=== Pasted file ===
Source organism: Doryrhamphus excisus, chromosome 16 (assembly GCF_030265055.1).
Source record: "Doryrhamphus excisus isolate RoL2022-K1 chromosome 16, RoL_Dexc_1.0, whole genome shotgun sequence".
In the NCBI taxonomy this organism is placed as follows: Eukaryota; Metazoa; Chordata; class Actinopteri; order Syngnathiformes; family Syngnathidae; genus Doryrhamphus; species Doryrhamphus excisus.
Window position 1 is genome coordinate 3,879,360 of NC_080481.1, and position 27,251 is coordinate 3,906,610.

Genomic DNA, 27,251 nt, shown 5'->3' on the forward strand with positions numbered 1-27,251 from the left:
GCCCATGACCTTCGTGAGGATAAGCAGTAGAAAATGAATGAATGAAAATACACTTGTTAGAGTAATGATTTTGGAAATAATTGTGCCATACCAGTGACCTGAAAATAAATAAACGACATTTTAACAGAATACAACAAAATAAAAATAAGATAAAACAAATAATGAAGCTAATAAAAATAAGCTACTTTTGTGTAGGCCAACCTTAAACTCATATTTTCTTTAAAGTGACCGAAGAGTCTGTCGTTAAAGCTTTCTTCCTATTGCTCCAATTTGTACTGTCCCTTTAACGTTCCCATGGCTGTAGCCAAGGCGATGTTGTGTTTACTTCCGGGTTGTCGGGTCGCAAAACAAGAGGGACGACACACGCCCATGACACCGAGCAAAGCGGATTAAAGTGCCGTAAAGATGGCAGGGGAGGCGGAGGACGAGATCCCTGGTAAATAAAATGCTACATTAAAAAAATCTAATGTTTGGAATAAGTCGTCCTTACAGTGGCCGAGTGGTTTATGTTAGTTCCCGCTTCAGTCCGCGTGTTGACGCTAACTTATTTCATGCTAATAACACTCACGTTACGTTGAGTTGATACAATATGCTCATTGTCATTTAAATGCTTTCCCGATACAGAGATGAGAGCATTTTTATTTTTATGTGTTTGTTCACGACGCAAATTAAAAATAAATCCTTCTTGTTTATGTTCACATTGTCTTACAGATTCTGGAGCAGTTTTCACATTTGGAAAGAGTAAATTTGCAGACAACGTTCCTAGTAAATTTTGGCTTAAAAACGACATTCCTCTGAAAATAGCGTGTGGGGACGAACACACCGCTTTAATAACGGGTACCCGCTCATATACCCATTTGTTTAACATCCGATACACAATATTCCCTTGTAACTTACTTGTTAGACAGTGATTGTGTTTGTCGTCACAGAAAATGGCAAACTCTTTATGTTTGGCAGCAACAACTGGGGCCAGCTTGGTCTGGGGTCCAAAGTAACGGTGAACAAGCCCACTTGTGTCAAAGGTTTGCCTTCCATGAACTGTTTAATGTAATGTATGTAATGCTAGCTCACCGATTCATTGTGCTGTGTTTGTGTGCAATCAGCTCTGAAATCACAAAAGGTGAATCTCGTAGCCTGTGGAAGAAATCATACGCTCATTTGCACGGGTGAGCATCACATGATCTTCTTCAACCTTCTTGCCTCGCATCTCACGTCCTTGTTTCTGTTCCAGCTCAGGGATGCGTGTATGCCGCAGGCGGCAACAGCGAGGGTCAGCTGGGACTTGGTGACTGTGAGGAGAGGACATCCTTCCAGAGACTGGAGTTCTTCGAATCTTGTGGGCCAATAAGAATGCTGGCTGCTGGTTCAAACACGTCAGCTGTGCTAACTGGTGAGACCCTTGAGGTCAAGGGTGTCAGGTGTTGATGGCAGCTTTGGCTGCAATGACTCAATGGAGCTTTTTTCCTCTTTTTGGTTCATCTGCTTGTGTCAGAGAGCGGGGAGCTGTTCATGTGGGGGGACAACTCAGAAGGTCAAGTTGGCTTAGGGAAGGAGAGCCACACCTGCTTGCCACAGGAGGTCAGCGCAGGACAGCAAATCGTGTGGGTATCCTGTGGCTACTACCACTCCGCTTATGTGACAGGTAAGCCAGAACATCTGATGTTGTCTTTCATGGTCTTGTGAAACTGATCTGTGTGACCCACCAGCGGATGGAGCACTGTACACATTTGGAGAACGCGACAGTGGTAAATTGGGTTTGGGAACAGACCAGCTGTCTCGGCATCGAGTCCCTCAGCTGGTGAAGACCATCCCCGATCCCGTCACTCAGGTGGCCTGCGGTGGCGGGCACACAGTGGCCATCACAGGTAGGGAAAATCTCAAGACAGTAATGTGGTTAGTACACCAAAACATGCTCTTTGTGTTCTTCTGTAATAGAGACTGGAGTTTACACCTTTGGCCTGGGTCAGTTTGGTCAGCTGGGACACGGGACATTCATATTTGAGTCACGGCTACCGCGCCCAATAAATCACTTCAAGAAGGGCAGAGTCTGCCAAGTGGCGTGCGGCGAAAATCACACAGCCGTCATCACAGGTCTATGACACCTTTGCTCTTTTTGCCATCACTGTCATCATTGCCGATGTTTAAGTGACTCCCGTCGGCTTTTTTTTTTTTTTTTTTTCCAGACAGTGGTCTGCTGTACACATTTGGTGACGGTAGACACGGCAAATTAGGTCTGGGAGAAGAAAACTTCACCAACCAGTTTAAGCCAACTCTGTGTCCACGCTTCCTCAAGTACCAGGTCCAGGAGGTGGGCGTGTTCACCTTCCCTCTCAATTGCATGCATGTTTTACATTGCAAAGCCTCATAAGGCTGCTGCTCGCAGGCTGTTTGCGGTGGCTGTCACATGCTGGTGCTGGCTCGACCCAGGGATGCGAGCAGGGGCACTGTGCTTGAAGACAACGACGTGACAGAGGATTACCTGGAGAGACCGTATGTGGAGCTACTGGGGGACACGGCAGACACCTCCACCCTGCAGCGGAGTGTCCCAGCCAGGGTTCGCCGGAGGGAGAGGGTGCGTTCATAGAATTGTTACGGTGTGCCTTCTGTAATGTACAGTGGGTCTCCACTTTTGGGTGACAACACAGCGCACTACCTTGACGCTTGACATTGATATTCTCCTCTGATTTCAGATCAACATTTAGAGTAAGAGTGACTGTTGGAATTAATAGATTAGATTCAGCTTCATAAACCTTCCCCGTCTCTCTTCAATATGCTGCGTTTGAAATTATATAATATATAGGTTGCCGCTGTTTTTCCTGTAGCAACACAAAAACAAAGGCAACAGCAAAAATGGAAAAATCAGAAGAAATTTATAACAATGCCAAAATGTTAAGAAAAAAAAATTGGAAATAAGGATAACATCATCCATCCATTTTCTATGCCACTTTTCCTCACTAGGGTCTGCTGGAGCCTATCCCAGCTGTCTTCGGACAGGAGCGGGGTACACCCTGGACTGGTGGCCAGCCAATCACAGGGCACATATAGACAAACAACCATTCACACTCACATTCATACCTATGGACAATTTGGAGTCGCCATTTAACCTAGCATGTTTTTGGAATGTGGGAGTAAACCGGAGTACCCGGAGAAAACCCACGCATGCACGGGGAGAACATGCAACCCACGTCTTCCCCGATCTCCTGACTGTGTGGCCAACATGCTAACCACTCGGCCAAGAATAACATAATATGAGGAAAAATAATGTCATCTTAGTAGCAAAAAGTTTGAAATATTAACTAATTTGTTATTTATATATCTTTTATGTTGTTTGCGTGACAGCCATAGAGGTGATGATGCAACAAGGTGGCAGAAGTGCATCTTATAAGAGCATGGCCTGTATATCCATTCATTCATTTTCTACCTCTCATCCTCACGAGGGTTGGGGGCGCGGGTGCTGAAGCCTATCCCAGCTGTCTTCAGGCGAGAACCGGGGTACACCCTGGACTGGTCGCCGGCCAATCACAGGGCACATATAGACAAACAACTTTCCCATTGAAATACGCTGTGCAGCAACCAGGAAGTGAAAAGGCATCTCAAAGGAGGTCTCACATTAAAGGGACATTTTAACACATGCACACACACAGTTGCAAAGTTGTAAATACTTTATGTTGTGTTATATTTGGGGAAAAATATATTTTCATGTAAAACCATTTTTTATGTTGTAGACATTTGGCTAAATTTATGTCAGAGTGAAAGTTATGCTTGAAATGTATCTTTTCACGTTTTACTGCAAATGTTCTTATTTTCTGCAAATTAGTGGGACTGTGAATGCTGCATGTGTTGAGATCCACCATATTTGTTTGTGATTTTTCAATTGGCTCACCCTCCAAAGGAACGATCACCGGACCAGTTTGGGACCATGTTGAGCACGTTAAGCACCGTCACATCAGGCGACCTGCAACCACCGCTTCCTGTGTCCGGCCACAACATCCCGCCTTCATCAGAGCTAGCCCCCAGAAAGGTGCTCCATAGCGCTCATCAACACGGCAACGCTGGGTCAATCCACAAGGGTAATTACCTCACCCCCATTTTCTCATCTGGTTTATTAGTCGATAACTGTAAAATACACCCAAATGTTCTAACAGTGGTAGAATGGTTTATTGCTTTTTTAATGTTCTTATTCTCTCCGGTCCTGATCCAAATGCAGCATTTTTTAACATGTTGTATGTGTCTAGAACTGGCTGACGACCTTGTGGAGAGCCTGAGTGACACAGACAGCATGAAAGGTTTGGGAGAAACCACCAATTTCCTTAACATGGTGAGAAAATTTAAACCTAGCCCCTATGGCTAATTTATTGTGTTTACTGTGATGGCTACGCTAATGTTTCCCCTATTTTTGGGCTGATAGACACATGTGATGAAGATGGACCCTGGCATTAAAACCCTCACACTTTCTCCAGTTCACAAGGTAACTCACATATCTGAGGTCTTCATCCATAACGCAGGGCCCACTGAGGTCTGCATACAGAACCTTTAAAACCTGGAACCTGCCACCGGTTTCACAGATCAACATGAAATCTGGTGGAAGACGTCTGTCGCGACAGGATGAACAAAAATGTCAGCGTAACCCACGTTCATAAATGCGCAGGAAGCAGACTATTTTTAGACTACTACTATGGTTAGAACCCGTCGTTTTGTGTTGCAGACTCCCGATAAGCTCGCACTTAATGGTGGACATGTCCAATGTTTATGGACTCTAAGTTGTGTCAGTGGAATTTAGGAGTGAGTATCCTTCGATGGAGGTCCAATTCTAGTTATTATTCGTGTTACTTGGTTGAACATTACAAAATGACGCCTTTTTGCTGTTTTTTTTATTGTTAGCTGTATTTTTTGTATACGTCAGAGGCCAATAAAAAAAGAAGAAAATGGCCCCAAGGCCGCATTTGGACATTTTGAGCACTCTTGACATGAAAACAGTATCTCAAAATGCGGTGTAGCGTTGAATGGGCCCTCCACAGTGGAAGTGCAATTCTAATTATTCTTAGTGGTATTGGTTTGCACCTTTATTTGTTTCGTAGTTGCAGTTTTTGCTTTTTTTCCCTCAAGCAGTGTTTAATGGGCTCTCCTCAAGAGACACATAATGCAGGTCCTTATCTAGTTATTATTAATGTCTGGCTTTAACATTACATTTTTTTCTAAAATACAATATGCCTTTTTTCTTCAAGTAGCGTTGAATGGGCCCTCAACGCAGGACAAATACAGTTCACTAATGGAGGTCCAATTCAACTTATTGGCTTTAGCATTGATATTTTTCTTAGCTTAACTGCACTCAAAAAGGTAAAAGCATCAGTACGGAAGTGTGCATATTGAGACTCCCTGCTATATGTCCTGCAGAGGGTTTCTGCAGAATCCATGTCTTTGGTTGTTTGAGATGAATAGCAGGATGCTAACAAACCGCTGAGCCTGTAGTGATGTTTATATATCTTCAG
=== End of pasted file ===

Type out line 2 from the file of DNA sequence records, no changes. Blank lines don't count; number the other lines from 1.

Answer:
Source record: "Doryrhamphus excisus isolate RoL2022-K1 chromosome 16, RoL_Dexc_1.0, whole genome shotgun sequence".